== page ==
Seasonal specials help on-trade compete with the supermarkets
FESTIVE beers have become a staple in many pubs over the years, but they are arguably more important than they ever have been.
Publicans contacted by SLTN argued that seasonal specials can help attract new drinkers to the beer category, as well as provide a point of difference to the supermarkets.
Alasdair Scoular, owner of the Steam Packet Inn in Isle of Whithorn, said the bar and restaurant would be stocking four different festive ales this month, from Caledonian (Elf Esteem), Kelburn (Ca’ Canny), Stewart (Three Wise Men) and Fyne Ales (Holly Daze) respectively.
“It’s yet another way we can compete against the supermarkets,” Alasdair told SLTN.
“It’s a point of difference, a talking point, something they [customers] can’t get elsewhere, so it brings them in without a doubt.
“That goes for craft ale in general as well – it’s a fundamental part of our business.”
Scoular added that he expects the festive ales on offer at the Steam Packet Inn to appeal to customers who don’t usually drink ales, and he hoped for “one or two more converts” over the holiday season.
Choosing the right festive beers can be a tough decision, particularly with so many now on the market, and opinion is split on which are more appealing.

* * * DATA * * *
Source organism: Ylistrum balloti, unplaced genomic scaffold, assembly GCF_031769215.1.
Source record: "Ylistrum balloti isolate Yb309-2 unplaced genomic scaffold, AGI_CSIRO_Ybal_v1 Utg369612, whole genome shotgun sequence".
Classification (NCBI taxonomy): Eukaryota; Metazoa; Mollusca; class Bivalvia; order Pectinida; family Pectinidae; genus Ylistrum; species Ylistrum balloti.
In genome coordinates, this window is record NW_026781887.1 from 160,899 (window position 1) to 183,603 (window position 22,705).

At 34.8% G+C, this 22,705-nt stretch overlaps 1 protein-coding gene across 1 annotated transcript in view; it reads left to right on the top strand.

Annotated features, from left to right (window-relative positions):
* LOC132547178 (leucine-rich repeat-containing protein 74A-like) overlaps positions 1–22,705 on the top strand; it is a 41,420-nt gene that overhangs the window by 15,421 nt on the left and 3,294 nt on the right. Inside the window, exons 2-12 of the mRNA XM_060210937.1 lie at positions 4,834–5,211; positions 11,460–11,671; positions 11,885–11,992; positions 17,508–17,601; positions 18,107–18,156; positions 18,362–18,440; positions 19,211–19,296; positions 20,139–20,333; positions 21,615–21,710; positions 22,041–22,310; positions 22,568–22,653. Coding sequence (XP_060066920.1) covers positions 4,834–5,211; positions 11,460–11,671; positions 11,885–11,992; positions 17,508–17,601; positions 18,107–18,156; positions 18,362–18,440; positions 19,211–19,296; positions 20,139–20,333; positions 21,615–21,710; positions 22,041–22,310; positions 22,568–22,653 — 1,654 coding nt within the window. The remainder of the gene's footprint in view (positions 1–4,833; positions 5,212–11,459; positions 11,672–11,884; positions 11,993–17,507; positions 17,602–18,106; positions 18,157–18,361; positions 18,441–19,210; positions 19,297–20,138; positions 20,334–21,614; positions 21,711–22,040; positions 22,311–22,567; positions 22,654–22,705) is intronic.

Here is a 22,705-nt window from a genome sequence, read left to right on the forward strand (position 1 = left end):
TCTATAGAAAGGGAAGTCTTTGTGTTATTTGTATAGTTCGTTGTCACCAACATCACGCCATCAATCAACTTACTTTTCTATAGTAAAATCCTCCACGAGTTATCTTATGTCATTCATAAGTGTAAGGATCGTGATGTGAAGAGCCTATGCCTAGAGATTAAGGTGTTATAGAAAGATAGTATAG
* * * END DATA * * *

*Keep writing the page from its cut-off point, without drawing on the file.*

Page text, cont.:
While Scoular goes for stronger ales with higher ABVs, other publicans opt for lighter beers.
Jamie McLeod, of the Fly Half Bar in North Berwick, said his customers can be put off by stronger ales.
“I think you want to avoid really strong ones,” he said.
“People are more willing to give festive ales a try, but it’s a lot harder if it’s an 8% ale or something like that. I generally try and keep it around 4-4.5% (ABV).
It’s yet another way we can compete against the supermarkets – it’s a point of difference, a talking point.
Ian Forrest, who manages Linlithgow pub The Four Marys with wife Eve, agreed.
Forrest’s Christmas beer selection will include Orkney Brewery’s Clootie Dumpling, Broughton Ales’ Winter Fire and Three Wise Men from Stewart Brewing.
Like McLeod, Forrest reckoned his customers would be put off by stronger beers.
But he also expected the party atmosphere over Christmas to bring more customers to the category.
“Because it’s Christmas time and people are on a Christmas night out they’ll go with the flow,” said Forrest.
“They’ll maybe just have the one but they’ll give it a go.
“And it’s all different ages and women that drink them as well.”
Image – The Fly Half Bar in North Berwick will be sticking to 4-4.5% ABV beers this Christmas.